Happy First Day of Spring! It's been long awaited, hasn't it? We are welcoming spring with open arms!
To celebrate and prepare for hopefully warmer months, we've decided to share a quick tutorial to get your seeds started in mini green houses made from milk jugs! It's a great way to re-purpose these gallons and also keep that wishful thinking going. Summer will arrive in a few months and our gardens will be full and blooming (fingers crossed)!
To make these you only need a few things:
-Milk jugs (gallons are great but you can do this with different sizes too)
-Box cutter/knife/exacto knife etc..
-Soil (we used an organic potting soil)
-Duct tape or zip ties
-Sharpie or some other permanent marker
-Seeds of your choice
You can use milk gallons, water gallons, ask your friends and family to save some for you, before you know it, you'll have a pretty good collection going.
We used organic seeds from High Mowing Organic Seeds which are 100% organic, GMO free, and from Vermont!
Be sure to poke holes in the bottom of the jug for drainage. After that cut into your jug a few inches from the bottom and slice it around, leaving about an inch by the handle as a hinge. Don't cut it all the way around.
Fill the bottom portion with your soil. Be sure to moisten it a bit and add your seeds following the direction on your seed packet for different depths and spacing.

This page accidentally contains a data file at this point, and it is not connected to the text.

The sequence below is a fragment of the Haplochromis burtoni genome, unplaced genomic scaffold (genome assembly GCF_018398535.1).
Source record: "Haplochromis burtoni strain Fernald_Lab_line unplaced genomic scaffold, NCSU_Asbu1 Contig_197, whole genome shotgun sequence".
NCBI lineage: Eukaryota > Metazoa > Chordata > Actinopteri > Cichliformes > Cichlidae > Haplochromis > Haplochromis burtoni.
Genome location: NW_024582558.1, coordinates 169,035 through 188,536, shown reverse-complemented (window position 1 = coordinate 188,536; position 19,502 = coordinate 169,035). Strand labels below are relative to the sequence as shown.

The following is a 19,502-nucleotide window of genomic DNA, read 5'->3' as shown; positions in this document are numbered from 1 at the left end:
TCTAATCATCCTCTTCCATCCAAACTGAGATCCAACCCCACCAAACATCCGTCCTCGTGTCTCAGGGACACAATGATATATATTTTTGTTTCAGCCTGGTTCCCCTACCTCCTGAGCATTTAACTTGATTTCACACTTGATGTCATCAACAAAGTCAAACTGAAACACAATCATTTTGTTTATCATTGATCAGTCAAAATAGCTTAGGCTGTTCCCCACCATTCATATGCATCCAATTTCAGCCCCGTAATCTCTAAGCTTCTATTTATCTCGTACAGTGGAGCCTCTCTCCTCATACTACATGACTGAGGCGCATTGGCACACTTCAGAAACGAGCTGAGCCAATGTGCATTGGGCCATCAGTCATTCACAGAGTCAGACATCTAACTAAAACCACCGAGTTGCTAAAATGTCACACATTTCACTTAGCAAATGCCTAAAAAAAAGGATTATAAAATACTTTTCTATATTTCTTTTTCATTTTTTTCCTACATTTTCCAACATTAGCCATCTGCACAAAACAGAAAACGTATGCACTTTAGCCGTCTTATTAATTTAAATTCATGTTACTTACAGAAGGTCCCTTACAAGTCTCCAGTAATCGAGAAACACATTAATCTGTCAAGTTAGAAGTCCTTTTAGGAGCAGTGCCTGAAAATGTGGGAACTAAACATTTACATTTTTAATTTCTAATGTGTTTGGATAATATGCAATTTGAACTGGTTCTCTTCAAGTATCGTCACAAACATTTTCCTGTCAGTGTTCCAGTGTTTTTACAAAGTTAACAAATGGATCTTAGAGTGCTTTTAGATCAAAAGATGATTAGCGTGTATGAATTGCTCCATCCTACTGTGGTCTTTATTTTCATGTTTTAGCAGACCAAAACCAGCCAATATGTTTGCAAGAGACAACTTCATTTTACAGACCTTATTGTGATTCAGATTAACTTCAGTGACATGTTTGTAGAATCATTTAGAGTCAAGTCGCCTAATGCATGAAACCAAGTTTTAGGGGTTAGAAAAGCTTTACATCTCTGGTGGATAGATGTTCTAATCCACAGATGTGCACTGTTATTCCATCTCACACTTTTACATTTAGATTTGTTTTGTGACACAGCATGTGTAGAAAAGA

Label what's in your jugs and put the date so you know what is in there and when you started!
Close them up when you are done and duct tape them around the opening. Alternatively you can use zip ties to do this as well.
Be sure to take the tops off. This will allow some heat to escape because it will get pretty warm and moist inside. This will also let the elements in (rain, snow, sleet) which is fine.
You're done! You can even put these in snow. It's suggested to start them in February or March. Now we wait and hopefully the seeds will sprout! Once they do, it's good to water them regularly. As the plants grow, it is good to open the jugs up during the day and close them up at night if there is still a danger of frost. When they are ready to be transplanted you can just cut the jugs and take the seedlings out carefully and put them into your garden bed or pot.
Here's to spring and a generous garden!